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Posted on Thu, Sep. 11, 2003


Amateur broadcaster reaches world on the Net


"Here it is," Steve Martin said, "my little corner of the world."

Or is it more like the world in one little corner of the Lexington duplex where the 44-year-old Martin, his wife, Betty Martin, and their two daughters live?

This is about Internet radio.

Martin, under the DJ name KoolAidMan, broadcasts commentary and a half-century's worth of rock music all over the globe from his own station,

His listeners send him appreciative e-mails -- not just from New York to Los Angeles and many places in between, but from places like Australia, Iraq and dozens of other countries.

"Man, can you believe it? Saddam Hussein and Osama bin Laden might have tuned in to me," he said. "Doing this has really made the world seem like a smaller place. There are only three or four other Kentucky Internet radio stations that I've been able to find, and one of them's a professional, WHAS in Louisville.

"I'm kind of like the cyberspace answer to Clear Channel. Their stations have homogenized American radio into just another corporate product. I'm the independent, the little guy having fun. I play and say exactly what I want.

"For less than a dollar a day" -- the cost of his Web space -- "I'm having a ball. And I've gotten to meet people from all over the world."

In the background, Jerry Lee Lewis was singing Chantilly Lace to a thumping rockabilly piano. But have you heard a group called the Mojo Gurus? Martin plays lots of CDs that never make it on commercial radio.

Groups are always sending him their newest songs to play.

"I'm looking for the new Beatles, the new Rolling Stones," he said.

And, of course, he doesn't forget the past. Martin's a big fan of Black Oak Arkansas, a heavy metal group whose heyday was the '70s, when it had hits like High on a Hug, Raunch and Roll and Jim Dandy.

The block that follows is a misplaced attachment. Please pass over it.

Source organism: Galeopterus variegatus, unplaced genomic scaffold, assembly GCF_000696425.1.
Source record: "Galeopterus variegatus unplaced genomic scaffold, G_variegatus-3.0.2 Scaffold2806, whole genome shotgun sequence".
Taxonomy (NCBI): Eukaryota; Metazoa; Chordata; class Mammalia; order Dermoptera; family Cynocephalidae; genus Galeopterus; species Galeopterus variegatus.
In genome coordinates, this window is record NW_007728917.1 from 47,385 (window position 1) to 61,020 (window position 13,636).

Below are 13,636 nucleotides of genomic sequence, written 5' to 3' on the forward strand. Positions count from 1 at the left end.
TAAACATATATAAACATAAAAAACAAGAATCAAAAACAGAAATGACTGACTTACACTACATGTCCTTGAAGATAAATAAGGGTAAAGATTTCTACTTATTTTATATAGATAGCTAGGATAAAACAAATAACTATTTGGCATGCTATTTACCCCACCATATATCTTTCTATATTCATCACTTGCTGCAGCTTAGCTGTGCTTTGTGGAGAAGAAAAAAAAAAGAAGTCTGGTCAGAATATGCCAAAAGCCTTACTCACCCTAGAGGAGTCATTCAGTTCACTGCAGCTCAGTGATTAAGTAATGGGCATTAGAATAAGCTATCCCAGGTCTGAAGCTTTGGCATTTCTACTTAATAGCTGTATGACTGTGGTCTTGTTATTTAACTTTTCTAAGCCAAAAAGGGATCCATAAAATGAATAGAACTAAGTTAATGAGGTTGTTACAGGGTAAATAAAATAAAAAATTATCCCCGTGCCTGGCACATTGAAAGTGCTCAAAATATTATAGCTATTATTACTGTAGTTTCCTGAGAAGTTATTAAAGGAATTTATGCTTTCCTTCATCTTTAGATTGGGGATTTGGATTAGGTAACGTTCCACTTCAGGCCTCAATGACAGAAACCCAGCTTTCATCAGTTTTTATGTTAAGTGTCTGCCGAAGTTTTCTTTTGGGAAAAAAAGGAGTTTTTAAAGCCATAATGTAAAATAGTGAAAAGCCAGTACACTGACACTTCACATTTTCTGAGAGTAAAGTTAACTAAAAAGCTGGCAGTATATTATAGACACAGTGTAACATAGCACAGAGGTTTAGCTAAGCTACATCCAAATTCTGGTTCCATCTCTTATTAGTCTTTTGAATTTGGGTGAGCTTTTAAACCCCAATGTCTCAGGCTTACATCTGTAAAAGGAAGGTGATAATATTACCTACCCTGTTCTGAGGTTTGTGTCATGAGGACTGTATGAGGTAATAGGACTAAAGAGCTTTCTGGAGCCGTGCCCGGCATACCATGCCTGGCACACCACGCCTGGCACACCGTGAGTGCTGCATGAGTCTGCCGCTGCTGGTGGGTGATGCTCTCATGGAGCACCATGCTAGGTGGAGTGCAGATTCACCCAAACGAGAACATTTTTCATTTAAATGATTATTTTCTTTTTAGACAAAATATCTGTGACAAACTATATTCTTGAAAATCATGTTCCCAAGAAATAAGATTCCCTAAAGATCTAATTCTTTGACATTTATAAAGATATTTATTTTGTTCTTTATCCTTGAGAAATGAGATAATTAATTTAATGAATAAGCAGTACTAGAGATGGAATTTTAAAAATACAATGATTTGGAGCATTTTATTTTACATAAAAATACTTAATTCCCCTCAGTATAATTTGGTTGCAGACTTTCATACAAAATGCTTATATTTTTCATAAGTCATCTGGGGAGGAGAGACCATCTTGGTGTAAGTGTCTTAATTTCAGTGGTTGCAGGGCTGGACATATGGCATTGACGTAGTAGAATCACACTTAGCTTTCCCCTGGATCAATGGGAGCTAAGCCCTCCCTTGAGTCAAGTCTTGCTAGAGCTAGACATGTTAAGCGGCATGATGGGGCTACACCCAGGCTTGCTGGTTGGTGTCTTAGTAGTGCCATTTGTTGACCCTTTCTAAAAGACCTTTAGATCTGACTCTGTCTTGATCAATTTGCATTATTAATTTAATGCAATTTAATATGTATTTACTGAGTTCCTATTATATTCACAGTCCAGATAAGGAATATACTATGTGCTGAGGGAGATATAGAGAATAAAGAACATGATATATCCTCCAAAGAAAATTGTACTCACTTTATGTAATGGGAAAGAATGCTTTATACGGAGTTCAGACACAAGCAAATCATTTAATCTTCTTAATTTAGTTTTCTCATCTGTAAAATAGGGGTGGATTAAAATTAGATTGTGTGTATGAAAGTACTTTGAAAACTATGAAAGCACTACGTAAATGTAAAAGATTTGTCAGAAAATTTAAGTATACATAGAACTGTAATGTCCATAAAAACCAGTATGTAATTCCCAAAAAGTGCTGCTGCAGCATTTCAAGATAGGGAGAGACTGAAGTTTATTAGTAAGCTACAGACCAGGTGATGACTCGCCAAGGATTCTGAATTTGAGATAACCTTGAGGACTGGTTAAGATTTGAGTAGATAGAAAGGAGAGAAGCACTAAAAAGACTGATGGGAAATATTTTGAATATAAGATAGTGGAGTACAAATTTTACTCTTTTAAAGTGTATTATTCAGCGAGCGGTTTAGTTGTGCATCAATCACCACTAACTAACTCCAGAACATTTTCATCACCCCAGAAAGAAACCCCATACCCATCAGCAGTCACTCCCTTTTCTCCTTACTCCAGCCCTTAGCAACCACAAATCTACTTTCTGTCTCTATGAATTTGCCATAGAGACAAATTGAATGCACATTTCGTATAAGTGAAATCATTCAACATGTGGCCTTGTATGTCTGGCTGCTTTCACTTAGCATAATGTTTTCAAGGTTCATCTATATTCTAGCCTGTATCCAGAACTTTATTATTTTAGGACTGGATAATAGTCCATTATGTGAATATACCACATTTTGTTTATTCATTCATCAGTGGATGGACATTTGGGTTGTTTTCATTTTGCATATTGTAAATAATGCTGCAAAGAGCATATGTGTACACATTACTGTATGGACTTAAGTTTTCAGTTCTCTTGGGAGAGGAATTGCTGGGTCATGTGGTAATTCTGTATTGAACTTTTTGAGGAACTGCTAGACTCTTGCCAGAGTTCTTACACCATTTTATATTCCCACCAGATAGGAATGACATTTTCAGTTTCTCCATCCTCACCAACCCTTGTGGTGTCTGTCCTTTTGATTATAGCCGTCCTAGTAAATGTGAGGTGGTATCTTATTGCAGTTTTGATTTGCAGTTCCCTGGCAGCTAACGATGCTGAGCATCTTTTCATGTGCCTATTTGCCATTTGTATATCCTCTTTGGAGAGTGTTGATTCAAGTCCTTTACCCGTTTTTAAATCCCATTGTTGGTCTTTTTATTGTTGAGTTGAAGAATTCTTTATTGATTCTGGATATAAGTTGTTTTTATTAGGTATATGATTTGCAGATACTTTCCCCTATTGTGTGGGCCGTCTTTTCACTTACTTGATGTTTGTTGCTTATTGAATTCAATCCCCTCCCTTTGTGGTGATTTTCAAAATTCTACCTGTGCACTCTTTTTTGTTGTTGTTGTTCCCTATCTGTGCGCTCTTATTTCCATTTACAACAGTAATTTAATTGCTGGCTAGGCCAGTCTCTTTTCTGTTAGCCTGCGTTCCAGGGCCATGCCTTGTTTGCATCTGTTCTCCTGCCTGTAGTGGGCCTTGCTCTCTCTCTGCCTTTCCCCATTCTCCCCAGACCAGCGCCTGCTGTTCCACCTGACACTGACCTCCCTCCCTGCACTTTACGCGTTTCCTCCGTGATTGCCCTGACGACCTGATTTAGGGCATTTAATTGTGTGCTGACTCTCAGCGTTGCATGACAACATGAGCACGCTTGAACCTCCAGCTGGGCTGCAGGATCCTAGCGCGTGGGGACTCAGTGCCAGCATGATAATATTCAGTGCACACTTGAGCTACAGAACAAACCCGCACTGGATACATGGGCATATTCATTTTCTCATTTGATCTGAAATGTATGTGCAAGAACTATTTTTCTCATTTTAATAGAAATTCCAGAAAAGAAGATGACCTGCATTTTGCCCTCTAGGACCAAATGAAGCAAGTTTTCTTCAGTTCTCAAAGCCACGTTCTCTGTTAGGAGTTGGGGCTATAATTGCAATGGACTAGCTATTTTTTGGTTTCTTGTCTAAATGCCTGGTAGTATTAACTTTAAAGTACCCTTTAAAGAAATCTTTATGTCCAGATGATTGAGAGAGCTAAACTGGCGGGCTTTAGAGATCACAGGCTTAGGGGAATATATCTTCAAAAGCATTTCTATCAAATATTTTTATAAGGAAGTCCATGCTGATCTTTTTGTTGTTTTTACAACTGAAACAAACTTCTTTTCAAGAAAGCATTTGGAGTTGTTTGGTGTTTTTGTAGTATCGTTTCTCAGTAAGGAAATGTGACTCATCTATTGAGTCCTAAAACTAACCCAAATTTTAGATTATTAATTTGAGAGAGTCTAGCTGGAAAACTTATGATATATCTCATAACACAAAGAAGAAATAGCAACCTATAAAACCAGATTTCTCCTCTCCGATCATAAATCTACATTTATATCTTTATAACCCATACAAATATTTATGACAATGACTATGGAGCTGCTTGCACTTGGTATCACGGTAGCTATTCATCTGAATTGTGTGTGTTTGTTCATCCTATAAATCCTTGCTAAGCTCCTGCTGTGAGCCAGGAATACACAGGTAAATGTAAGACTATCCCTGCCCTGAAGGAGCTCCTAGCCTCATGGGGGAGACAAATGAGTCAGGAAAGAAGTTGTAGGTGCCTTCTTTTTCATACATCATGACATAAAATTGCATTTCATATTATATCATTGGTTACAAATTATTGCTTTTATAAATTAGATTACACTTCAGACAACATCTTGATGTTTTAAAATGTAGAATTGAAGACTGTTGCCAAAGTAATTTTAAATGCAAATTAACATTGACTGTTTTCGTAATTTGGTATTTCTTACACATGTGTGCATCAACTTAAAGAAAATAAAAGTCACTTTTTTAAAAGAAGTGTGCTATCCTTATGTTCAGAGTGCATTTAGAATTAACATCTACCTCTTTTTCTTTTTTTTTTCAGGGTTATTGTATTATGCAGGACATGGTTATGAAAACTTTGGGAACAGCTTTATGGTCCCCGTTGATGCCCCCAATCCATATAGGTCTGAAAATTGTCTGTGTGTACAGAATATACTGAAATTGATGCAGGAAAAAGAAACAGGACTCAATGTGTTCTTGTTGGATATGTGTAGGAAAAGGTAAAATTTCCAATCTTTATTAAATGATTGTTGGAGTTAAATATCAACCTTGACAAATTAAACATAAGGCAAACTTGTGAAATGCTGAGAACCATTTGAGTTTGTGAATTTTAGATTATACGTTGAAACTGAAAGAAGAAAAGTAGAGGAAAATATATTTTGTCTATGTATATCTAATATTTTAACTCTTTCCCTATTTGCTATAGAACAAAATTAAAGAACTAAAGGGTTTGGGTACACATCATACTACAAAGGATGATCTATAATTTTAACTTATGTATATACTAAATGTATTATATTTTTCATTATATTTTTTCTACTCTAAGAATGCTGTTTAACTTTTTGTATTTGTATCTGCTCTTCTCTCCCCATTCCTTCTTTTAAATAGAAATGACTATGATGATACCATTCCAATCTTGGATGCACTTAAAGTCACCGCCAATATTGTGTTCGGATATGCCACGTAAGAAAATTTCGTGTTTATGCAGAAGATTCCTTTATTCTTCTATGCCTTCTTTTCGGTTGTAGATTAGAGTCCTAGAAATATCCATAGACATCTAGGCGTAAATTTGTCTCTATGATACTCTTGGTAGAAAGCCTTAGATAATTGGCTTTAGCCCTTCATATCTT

He's such a fan that he is negotiating with the band to broadcast on the Internet one of its live performances this month from a venue near Ironton, Ohio. But this is still a hobby, and as the show biz saying goes, don't give up your day job. Martin's day job is in the physical therapy department at St. Joseph Hospital.

Ironton is just across the river from Ashland, where Martin grew up, a kid who always had his ear glued to a tiny transistor radio.

"The challenge was to see how far away you could pick up a station late at night," he said. If I picked up St. Louis, I was in seventh heaven."

In a way, nothing has changed. Every radio fan's ultimate dream is to have his own station and play exactly what he wants to hear. The Internet made Martin's dream possible in 1998 by way of a Web site called, which allowed him to set up his own station for $29.95 a month.

"Now the big thing -- get this -- the coming thing with satellite technology is that one day you'll be able to get Internet stations on your car radio," he said. "You'll have an alternative between the same canned playlists and flipping the dial."

Uh-oh. Then comes the money. And doesn't that defeat the whole idea of the independents versus the commercials, the little guys, the traveling salesmen of cyberspace out there, as Arthur Miller once wrote, "on a shoeshine and smile"?

"You can still be as independent as you want to be," Miller said. "The listening public knows the difference."

In addition to the music, Martin's site has links to newspapers. He has a bunch of them on there (including this one you're reading) from Ireland, Scotland, England, France, Germany, New Zealand, Iran, Pakistan, Israel, Lebanon, Russia and China just because he likes to read and share the news from different perspectives.

For Steve Martin, one little corner of the world gets bigger every day.

Don Edwards is a retired Herald-Leader columnist, who wrote a column from 1979 to 2001. Reach him at (859) 266-4221 or donaldcedw@